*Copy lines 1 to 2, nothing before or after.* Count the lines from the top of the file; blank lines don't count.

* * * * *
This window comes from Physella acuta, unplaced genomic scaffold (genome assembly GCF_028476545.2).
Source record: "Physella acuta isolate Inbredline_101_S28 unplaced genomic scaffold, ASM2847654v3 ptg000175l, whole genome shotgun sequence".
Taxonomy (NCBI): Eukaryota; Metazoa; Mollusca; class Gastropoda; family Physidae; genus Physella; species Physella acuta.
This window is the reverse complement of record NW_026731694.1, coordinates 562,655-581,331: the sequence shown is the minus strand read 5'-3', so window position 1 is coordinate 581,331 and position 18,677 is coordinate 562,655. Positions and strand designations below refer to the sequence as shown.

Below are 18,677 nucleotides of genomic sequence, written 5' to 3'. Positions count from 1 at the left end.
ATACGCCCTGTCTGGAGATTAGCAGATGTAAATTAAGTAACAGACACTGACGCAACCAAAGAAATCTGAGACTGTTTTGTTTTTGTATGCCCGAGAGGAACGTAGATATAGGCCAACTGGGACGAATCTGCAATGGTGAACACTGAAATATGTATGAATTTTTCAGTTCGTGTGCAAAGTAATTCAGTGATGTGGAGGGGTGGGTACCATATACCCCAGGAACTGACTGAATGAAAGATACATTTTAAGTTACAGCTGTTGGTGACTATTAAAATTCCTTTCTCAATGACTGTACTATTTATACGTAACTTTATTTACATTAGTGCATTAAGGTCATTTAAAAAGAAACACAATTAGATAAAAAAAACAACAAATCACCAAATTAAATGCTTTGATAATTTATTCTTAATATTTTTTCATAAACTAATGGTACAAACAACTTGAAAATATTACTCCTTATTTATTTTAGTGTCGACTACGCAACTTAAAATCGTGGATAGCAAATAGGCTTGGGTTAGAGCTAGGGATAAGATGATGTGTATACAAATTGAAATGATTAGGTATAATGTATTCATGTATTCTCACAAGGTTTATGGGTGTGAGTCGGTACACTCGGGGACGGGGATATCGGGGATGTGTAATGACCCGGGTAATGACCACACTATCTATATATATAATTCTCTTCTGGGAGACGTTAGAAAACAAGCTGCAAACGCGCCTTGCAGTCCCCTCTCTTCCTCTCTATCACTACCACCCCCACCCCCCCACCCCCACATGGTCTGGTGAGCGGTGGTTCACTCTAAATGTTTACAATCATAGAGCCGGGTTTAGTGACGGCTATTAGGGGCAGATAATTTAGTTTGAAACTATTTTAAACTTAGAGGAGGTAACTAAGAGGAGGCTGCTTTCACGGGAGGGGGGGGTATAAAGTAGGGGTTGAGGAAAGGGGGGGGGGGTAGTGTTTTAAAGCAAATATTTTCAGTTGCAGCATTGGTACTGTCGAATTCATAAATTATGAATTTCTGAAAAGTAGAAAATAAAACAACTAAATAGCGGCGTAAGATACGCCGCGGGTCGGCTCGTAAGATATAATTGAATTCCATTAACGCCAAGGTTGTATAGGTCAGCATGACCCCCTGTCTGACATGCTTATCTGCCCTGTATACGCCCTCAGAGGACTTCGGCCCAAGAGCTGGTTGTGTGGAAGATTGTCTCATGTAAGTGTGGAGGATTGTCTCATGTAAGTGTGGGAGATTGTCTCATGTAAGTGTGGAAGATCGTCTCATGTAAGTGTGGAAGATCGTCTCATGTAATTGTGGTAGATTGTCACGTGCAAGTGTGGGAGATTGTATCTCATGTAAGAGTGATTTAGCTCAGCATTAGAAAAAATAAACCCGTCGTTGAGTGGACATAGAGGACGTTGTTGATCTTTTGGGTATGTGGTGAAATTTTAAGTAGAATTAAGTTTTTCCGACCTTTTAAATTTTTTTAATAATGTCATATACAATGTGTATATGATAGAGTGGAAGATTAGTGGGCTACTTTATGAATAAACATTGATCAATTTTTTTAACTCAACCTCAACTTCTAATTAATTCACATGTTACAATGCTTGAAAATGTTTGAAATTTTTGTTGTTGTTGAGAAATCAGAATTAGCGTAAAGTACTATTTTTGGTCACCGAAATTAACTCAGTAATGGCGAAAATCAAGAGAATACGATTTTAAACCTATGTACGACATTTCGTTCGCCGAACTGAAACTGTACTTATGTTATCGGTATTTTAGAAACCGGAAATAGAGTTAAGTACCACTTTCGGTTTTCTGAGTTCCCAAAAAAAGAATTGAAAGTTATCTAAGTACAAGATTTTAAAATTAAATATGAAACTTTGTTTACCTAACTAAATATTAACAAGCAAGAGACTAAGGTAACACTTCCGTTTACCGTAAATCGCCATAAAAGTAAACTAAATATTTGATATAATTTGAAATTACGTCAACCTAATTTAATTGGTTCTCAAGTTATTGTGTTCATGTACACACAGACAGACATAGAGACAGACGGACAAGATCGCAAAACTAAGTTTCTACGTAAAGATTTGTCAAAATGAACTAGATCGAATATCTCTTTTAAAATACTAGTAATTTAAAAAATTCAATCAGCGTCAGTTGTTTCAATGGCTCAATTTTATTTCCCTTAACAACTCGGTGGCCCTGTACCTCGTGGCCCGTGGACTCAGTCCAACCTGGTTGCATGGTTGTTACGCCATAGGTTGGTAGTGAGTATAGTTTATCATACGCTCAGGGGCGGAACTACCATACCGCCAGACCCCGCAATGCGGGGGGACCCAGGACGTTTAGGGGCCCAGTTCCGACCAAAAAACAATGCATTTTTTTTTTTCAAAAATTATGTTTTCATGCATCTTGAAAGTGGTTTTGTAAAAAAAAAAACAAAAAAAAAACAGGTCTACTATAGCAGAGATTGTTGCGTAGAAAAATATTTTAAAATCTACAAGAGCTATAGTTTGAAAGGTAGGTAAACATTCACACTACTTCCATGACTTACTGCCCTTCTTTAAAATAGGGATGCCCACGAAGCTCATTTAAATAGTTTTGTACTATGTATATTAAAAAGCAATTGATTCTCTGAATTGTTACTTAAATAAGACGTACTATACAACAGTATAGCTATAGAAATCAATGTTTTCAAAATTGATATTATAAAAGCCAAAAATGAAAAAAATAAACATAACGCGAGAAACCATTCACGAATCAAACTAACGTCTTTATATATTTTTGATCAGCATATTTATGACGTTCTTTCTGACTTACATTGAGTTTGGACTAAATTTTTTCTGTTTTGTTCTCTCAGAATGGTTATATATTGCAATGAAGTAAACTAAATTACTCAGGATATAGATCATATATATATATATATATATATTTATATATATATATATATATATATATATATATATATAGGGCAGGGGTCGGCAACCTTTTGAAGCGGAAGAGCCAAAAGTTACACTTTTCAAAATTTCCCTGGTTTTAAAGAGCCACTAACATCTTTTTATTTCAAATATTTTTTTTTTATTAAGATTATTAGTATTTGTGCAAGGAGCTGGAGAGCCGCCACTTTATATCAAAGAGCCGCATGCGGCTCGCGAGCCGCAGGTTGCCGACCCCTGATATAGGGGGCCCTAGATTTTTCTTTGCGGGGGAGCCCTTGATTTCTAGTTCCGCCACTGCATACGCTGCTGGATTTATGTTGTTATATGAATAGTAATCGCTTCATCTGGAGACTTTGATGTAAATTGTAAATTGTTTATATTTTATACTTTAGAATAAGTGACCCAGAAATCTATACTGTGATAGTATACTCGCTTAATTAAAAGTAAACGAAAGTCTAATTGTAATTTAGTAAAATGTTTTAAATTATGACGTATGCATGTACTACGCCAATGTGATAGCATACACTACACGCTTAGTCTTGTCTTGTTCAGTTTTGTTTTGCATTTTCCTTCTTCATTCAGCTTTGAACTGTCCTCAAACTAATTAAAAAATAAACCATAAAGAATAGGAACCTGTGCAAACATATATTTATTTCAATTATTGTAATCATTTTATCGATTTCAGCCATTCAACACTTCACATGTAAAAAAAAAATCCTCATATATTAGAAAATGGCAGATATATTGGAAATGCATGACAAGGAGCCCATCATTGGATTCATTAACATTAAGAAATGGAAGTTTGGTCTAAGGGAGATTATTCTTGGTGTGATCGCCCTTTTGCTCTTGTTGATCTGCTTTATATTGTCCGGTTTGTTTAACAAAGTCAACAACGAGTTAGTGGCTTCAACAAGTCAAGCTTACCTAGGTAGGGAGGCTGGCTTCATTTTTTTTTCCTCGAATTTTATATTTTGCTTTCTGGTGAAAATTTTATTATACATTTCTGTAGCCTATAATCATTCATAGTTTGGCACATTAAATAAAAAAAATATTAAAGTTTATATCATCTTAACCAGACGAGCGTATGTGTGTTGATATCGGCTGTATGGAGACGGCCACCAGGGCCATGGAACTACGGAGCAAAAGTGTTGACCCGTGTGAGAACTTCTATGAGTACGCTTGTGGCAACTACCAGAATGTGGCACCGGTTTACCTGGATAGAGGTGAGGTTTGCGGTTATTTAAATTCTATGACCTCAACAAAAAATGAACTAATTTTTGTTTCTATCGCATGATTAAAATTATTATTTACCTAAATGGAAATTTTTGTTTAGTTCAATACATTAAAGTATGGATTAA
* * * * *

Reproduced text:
This window comes from Physella acuta, unplaced genomic scaffold (genome assembly GCF_028476545.2).
Source record: "Physella acuta isolate Inbredline_101_S28 unplaced genomic scaffold, ASM2847654v3 ptg000175l, whole genome shotgun sequence".